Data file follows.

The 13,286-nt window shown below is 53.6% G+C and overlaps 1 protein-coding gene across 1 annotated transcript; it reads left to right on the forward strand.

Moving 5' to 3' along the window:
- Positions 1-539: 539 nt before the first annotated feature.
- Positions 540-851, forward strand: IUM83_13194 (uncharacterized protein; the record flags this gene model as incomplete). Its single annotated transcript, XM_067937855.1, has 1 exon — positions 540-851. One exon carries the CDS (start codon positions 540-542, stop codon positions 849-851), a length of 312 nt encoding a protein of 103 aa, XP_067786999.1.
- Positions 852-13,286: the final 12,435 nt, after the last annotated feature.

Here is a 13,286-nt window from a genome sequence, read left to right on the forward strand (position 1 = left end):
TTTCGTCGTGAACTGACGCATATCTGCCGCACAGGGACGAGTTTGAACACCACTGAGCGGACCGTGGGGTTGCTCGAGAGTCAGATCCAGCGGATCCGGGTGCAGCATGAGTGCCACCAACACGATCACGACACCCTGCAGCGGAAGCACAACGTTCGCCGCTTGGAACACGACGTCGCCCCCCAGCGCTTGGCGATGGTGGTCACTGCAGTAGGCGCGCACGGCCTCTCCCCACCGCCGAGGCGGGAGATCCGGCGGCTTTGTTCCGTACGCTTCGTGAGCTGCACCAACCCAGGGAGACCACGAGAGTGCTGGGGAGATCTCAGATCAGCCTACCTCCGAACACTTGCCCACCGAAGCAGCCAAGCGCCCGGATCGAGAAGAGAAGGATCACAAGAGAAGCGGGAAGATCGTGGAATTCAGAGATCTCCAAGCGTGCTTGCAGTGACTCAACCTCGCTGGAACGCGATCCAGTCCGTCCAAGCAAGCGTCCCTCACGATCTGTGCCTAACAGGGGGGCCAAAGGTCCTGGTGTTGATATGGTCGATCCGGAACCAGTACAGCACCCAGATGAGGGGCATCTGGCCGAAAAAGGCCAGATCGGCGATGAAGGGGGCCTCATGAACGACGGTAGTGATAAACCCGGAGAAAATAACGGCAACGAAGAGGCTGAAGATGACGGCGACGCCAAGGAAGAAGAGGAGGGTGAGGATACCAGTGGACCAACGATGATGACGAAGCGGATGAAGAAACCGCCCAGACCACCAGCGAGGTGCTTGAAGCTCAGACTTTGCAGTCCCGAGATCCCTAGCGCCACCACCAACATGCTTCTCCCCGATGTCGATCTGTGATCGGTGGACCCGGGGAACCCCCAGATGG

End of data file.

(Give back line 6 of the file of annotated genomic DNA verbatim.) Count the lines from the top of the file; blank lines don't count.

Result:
Here is a 13,286-nt window from a genome sequence, read left to right on the forward strand (position 1 = left end):